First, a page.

Patent No. 4996823A: Method Of Packaging A Beverage And A Package Structure

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Today in 1991, US Patent 4996823 A was issued, an invention of William J. Byrne, assigned to Arthur Guinness Son & Company, for his “Method of Packaging a Beverage and a Package Structure.” Here’s the Abstract:

Method of packaging a beverage and a package structure has a cylindrical tube 1 over an end 3 of which is located a partition 2 having restricted orifice and both are sealed, for example by crimping, to the rim of tube 1. Primary chamber 4 is formed within the tube and secondary chamber 8 is formed between the partition 2 and closure 7 which chambers communicate through orifice 6. Chamber 4 is charged with beverage 11 containing gas in solution and sealed with end wall 12 crimped to the rim 9 of the tube 1. Prior to sealing chamber 9 is dosed with liquid nitrogen or carbon dioxide so that headspace 13 is pressurized. The package adjusts to a state of equilibrium in which beverage flows into the secondary chamber 8 to form headspace 14 therein. Upon opening of the package with pull tag 15 a pressure differential between the headspaces 14 and 13 causes beverage and/or gas in chamber 8 to be ejected through orifice 6 into beverage 11 and thereby gas in solution in the beverage to be liberated and form, or assist in the formation of, a head of froth on the beverage.

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Patent No. D470370S1: Turtle-Shaped Combined Bottle Opener And Beer Separator

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Today in 2003, US Patent D470370 S1 was issued, an invention of William Burns Arnold, for his “Turtle-Shaped Combined Bottle Opener and Beer Separator.” There’s no Abstract, although in the description it includes this summary:

I claim the ornamental design for a turtle-shaped combined bottle opener and beer separator, as shown and described.

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Patent No. 7882975B2: Double Walled Beverage Container

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Today in 2011, US Patent 7882975 B2 was issued, an invention of Jason M. Kelly, assigned to Miller Coors, LLC, for his “Double Walled Beverage Container and Method of Making Same.” Here’s the Abstract:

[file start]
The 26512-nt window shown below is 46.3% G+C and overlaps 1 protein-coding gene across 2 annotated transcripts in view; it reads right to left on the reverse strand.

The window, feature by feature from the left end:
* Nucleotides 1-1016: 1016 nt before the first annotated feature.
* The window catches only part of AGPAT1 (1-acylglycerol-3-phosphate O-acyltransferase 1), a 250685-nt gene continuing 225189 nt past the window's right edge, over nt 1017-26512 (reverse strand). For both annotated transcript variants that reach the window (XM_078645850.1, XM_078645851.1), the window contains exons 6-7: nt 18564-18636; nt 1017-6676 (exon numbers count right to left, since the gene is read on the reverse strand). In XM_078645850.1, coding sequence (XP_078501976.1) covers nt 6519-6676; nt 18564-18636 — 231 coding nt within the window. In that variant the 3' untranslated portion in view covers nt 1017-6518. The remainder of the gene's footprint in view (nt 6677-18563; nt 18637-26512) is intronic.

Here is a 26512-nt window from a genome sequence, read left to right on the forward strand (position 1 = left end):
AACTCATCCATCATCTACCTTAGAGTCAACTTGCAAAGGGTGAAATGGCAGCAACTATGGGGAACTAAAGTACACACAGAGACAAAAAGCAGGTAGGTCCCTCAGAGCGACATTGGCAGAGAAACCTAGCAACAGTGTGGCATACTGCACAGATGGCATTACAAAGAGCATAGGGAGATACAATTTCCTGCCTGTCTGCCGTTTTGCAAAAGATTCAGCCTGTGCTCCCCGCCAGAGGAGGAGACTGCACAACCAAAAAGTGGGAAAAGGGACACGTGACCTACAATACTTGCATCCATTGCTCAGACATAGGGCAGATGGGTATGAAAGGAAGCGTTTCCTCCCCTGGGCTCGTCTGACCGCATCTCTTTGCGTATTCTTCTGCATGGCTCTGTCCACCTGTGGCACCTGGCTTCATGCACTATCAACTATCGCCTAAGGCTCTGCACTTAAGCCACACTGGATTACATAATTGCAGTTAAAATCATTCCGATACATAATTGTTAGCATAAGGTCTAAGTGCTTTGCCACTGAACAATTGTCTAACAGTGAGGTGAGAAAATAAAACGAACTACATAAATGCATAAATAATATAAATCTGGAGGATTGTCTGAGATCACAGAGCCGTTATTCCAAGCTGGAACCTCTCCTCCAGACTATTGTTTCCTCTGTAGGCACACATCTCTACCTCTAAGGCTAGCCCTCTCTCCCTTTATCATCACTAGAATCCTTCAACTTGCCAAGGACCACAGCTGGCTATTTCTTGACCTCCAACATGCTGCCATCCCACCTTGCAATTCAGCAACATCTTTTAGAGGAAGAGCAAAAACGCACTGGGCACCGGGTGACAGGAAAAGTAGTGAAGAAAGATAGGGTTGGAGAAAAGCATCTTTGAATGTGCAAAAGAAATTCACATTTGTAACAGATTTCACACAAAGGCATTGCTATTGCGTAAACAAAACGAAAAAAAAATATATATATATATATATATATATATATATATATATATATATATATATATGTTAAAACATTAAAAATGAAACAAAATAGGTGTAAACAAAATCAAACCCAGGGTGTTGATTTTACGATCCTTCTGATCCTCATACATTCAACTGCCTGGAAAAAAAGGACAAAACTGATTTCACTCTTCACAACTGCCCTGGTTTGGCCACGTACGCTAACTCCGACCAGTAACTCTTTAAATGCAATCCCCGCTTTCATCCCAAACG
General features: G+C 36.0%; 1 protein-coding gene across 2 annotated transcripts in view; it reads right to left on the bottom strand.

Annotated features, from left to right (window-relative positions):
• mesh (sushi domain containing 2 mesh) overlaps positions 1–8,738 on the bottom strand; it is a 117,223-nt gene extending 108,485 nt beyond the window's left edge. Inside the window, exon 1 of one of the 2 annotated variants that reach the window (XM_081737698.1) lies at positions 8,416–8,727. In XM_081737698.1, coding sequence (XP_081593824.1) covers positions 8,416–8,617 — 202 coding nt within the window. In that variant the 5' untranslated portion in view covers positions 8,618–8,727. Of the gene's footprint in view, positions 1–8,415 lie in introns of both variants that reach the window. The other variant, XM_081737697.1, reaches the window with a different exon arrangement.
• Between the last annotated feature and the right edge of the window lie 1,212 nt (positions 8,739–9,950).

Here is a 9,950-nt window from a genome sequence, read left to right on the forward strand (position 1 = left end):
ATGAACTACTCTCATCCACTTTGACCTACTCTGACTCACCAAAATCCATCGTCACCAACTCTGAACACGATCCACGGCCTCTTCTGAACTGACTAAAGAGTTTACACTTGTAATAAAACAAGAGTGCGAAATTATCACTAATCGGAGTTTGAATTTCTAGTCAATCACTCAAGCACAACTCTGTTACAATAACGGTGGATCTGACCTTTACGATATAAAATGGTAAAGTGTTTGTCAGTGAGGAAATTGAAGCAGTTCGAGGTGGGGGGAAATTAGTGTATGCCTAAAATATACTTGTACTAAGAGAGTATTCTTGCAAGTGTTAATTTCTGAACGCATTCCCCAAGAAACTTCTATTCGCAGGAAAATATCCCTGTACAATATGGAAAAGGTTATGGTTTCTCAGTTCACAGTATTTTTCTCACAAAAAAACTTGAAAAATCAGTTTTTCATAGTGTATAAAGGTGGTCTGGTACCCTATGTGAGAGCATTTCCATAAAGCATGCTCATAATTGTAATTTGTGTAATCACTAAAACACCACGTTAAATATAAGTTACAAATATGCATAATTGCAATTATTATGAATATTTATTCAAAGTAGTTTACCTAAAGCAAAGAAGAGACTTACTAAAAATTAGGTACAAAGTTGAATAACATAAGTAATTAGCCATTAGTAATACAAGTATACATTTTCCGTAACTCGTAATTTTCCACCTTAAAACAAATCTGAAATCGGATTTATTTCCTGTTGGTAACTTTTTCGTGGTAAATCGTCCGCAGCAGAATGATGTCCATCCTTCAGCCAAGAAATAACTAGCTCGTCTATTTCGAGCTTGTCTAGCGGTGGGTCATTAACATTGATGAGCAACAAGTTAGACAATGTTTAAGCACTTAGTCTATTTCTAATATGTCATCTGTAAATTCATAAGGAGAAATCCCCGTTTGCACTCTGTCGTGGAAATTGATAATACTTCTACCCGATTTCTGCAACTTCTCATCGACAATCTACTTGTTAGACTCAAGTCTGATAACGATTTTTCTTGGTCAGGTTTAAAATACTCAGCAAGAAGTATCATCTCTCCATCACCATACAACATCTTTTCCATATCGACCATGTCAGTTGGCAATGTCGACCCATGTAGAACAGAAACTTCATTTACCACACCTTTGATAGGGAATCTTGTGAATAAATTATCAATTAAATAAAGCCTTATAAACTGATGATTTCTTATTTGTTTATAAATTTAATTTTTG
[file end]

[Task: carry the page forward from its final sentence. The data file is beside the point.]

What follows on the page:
A double walled container is provided for insulating a beverage. An outer insulating shell or container is secured to the inner container that holds the beverage. A gap exists between the outer container and inner container and the air in the gap acts as an insulating barrier. The inner container is preferably a standard aluminum container. The outer container is preferably made from aluminum or a plastic polymer.

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A Beer Can Timeline

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Today is Beer Can Appreciation Day, because on this day in 1935, the first cans of beer were sold. Cans of “Krueger Cream Ale” were sold by the Kruger Brewing Company in Richmond, Virginia, with other breweries following suit the very same year. Here’s some fun resources about the history of the beer can. First, there’s a History of the Can (that’s all cans) while Rusty Cans has a more beer-centric timeline. Keglined has An Illustrated History of the American Beer Can and Timeline has another history that goes back to ancient times. And CraftCans has this infographic timeline showing “8 Decades of Canned Beer.”

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Click here to see the timeline full size.

Patent No. 3554400A: Nonflipping Beer Can End

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Today in 1971, US Patent 3554400 A was issued, an invention of John S. Bozek, assigned to the Continental Can Co., for his “Nonflipping Beer Can End.” Here’s the Abstract:

An easy opening end particularly adapted for use on beverage cans, said end including an end panel, weakening line formed in said end panel and defining a removable tearout portion which extends generally from the central portion of said end panel to the periphery of said end panel, and a circumferential rib in said end panel, said rib being generally C-shaped in outline and having opposite ends terminating adjacent said tearout portion and reinforcing said end panel around said tearout portion to prevent premature rupturing of said can end along said weakening line, and a pull tab secured to said tearout portion for effecting the removal thereof, said rib being depressed to define an upwardly opening groove, and said pull tab having a free end overlying said groove whereby clearance is provided between said pull tab free end and said end panel to facilitate the initial lifting of said pull tab.